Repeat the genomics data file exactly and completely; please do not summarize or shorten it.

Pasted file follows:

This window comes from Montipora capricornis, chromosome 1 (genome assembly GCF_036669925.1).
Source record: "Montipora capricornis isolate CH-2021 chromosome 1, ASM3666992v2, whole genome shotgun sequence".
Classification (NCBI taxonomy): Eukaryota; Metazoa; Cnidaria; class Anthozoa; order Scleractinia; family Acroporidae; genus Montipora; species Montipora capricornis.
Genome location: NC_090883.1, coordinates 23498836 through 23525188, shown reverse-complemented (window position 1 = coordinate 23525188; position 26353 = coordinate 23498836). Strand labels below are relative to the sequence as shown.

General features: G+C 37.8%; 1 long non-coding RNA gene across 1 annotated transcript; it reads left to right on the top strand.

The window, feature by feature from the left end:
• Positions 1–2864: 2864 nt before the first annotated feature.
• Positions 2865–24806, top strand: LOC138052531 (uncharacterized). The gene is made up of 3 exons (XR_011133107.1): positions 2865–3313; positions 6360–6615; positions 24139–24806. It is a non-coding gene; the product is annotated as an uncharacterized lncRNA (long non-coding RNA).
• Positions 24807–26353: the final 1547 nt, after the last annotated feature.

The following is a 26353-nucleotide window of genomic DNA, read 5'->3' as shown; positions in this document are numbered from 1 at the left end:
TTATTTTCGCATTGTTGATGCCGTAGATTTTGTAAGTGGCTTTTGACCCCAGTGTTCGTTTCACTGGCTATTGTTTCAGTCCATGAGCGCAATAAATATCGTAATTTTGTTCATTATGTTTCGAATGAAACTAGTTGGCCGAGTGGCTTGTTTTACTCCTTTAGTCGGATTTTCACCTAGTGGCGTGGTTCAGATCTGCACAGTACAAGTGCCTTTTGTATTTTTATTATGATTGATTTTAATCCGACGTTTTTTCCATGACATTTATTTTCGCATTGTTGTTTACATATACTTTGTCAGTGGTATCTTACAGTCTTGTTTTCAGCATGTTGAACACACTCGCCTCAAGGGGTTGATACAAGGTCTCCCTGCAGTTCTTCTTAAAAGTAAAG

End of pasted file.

This window comes from Montipora capricornis, chromosome 1 (genome assembly GCF_036669925.1).
Source record: "Montipora capricornis isolate CH-2021 chromosome 1, ASM3666992v2, whole genome shotgun sequence".
Classification (NCBI taxonomy): Eukaryota; Metazoa; Cnidaria; class Anthozoa; order Scleractinia; family Acroporidae; genus Montipora; species Montipora capricornis.
Genome location: NC_090883.1, coordinates 23498836 through 23525188, shown reverse-complemented (window position 1 = coordinate 23525188; position 26353 = coordinate 23498836). Strand labels below are relative to the sequence as shown.

General features: G+C 37.8%; 1 long non-coding RNA gene across 1 annotated transcript; it reads left to right on the top strand.

The window, feature by feature from the left end:
• Positions 1–2864: 2864 nt before the first annotated feature.
• Positions 2865–24806, top strand: LOC138052531 (uncharacterized). The gene is made up of 3 exons (XR_011133107.1): positions 2865–3313; positions 6360–6615; positions 24139–24806. It is a non-coding gene; the product is annotated as an uncharacterized lncRNA (long non-coding RNA).
• Positions 24807–26353: the final 1547 nt, after the last annotated feature.

The following is a 26353-nucleotide window of genomic DNA, read 5'->3' as shown; positions in this document are numbered from 1 at the left end:
TTATTTTCGCATTGTTGATGCCGTAGATTTTGTAAGTGGCTTTTGACCCCAGTGTTCGTTTCACTGGCTATTGTTTCAGTCCATGAGCGCAATAAATATCGTAATTTTGTTCATTATGTTTCGAATGAAACTAGTTGGCCGAGTGGCTTGTTTTACTCCTTTAGTCGGATTTTCACCTAGTGGCGTGGTTCAGATCTGCACAGTACAAGTGCCTTTTGTATTTTTATTATGATTGATTTTAATCCGACGTTTTTTCCATGACATTTATTTTCGCATTGTTGTTTACATATACTTTGTCAGTGGTATCTTACAGTCTTGTTTTCAGCATGTTGAACACACTCGCCTCAAGGGGTTGATACAAGGTCTCCCTGCAGTTCTTCTTAAAAGTAAAG